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The World Tea Expo Unfolded
Over Three Days in Long Beach

Bay Area tea purveyors make their mark at the World Tea Expo
World Tea ExpoTEA TOTAL: World Flavorz Spice & Tea Co. displayed their wares at the expo.

Cupertino's Don Sun is the CEO of Sierra Tea in Santa Clara. His company is the U.S. importer for Hunan Tea Company, an industry leader in China whose annual sales are about 40,000 tons. A few weeks ago at the World Tea Expo in Long Beach, I cornered him on the expo floor, in Sierra Tea's booth, and immediately failed to impress him with my knowledge of pu'erh tea.

After hearing about my penchant for the ultra-dark, earthy stuff and its tendency to relay ancient transmissions from cave-dwelling Taoist hermits, he said pu'erh was starting to lose popularity in China. Black tea is on the rise there, he explained. I was disappointed.

The World Tea Expo unfolded over three days. It was not open to the general public, but rather an event for industry professionals, importers, exporters, organic tea farm enthusiasts, SoCal teashop fashionista hotties and eccentric characters in linen suits straight from Graham Greene novels. There were Indian, Chinese, Nepalese, French-Canadian, Korean and Sri Lankan contingents. High society birds, porcelain aficionados, packaging entrepreneurs and young aspiring organic farmers alike all seemed to exude a particular quivering euphoria for the Camellia sinensis plant. I made many new acquaintances and invited myself to people's plantations in Kenya, Malawi and South Africa.

Since the exposition was the premier affair of its kind anywhere on Earth, there were books, pamphlets, machinery, receptacles, accessories, catalogs and designer tea bags—all for industry folk to peruse and/or purchase. Bowls and bowls and bowls of tea samples displayed themselves with museum-like savoir faire. Zillions of leaves were steeped for all to sample. Since I was the only member of the media from anywhere in Silicon Valley, I feel inclined to rattle off in Tolstoyian extremes the sheer volume of manifestations and crystallizations I slurped with gusto: Japanese Sencha, Turmeric Ginger Rooibos, Vanilla Lemongrass, Egyptian Chamomile, Blueberry Tranquility, Witch's Broom, Exotic Vacation, Peace King Monkey, Yellow Mountain Silver Needle, Iron Silk and Kenya Estate Black.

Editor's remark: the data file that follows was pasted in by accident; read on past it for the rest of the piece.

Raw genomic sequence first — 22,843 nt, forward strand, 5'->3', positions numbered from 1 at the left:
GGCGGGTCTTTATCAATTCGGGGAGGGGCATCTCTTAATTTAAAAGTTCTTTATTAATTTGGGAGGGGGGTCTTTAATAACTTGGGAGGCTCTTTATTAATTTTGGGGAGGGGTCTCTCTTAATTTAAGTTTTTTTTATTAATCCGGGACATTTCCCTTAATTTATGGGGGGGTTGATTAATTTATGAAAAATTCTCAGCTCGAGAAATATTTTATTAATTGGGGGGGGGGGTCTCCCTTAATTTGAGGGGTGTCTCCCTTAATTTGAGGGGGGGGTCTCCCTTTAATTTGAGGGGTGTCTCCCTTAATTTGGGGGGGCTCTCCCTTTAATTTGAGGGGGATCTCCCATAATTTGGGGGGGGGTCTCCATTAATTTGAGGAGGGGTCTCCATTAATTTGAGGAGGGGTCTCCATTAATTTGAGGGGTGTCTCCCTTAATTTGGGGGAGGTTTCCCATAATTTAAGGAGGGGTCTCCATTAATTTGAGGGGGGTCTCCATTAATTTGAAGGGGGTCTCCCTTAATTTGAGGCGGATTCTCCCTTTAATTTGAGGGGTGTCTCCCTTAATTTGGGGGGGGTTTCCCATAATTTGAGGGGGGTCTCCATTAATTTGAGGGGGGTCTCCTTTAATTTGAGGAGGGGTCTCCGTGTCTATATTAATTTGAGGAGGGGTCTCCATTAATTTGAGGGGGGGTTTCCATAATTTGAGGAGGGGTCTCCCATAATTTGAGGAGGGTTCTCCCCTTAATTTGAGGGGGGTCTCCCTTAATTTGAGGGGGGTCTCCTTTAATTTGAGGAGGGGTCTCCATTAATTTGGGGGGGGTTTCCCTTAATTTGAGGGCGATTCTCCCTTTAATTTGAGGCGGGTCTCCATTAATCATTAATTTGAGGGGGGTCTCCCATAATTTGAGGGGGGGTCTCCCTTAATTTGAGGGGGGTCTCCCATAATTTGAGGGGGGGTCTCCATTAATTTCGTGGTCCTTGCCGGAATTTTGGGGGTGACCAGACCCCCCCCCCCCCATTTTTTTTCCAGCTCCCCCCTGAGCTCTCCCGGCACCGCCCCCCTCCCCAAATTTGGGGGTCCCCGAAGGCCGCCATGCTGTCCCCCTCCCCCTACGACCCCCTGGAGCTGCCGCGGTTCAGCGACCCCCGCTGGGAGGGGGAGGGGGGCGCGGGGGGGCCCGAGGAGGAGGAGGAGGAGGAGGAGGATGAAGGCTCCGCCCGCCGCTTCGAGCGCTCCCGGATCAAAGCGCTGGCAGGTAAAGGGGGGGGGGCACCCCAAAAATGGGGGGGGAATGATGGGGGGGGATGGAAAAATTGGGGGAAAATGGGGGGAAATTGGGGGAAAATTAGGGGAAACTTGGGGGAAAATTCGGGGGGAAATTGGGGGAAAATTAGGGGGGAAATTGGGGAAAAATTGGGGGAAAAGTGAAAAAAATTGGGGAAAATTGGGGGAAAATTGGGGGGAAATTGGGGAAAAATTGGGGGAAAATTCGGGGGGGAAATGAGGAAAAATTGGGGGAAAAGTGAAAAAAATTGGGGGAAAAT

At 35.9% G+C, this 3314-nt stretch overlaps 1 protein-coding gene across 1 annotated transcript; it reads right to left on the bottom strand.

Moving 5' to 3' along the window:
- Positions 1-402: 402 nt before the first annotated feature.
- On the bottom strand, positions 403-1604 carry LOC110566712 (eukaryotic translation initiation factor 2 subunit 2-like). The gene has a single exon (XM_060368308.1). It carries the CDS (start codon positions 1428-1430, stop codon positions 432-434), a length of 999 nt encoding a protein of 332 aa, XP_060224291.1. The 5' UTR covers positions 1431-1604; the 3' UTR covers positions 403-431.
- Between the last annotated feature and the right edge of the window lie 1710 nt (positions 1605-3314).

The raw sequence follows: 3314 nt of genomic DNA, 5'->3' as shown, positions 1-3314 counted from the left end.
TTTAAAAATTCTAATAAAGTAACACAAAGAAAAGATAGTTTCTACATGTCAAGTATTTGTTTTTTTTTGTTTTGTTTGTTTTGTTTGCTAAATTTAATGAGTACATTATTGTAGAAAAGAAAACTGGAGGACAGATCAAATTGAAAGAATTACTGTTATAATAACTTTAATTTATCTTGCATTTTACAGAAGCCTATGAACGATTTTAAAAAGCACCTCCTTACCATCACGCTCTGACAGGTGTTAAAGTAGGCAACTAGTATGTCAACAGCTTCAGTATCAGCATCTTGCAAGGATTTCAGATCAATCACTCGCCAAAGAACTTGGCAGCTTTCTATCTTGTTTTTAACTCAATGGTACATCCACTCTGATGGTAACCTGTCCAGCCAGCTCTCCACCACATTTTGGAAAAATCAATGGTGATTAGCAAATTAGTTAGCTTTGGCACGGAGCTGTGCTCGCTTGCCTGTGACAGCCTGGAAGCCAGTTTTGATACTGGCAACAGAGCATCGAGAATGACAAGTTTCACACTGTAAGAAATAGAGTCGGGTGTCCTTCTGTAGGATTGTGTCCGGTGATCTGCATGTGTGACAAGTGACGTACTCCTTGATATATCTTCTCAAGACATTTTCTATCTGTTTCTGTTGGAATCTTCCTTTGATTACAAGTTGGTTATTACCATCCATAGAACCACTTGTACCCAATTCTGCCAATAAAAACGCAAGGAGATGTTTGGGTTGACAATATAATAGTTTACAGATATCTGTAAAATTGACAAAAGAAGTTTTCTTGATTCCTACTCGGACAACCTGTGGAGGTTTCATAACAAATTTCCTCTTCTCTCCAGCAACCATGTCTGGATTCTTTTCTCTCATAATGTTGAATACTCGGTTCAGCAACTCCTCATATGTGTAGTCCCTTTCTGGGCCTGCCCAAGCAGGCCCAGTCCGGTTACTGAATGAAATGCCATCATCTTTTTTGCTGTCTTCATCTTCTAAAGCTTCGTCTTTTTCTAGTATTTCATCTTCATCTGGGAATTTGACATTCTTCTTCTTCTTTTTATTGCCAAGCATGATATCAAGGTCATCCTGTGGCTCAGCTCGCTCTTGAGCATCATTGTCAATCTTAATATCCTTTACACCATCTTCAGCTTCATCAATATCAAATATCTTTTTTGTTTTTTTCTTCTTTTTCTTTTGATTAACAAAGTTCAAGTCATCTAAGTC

As a result, I became a transdimensional blend of Buddhist monkey and Anglican royalty. Over three days, I went from booth to booth, steep to steep, explaining to peep after peep how I write travel narratives incorporating alchemical principles and Jungian psychology, creatively fusing the Western and Eastern halves of myself via the ancient cosmic muse of tea, and how its quantum aspects can, theoretically and practically, channel both Tang Dynasty hermits and high society British aristocracy. Nobody seemed to understand what the hell I was saying.

Nobody except for James Norwood Pratt, of course. He seemed to know exactly what I was talking about. Pratt is America's reigning tea sage who has perhaps done more to bridge East and West when it comes to tea than anyone I can imagine. It was he that penned the introduction to Scott Hoyt and Phil Cousineau's space-time continuum-clobbering assemblage of esoteric tracts, The Soul & Spirit of Tea, which I just ingested a few months ago.

Pratt, a decades-long resident of San Francisco, particularly Chinatown, lectured at the expo, discussing the basic differences between green tea, black tea and oolong. If you're confused, look at it this way: green tea is unfermented, while black tea is fermented. Somewhere on the continuum between those two, one finds oolong, the varieties of which come in differing degrees of fermentation. The Chinese have terms like "jade oolong" for the types of oolong closest on the continuum to green tea, and "amber oolong" for those blends closer to black tea. These days, industry hipsters tend to use the word "oxidized" rather than "fermented," so you'll hear things like "semi-oxidized oolong," which just means it's semi-fermented. Jade and amber are loose versions of Chinese image-ideas that can't be translated. Pratt also said a Chinese expert often refers to his favorite tea as his "monkey pick" due to an ancient story that only monkeys could physically pick the most unreachable leaves. That is pure poetry.

Pratt's enlightening demonstration further relayed the ancient transmission and I felt even more connected to those Taoist hermits. I will have to visit Sierra Tea in Santa Clara and get the real lowdown on Pu'erh.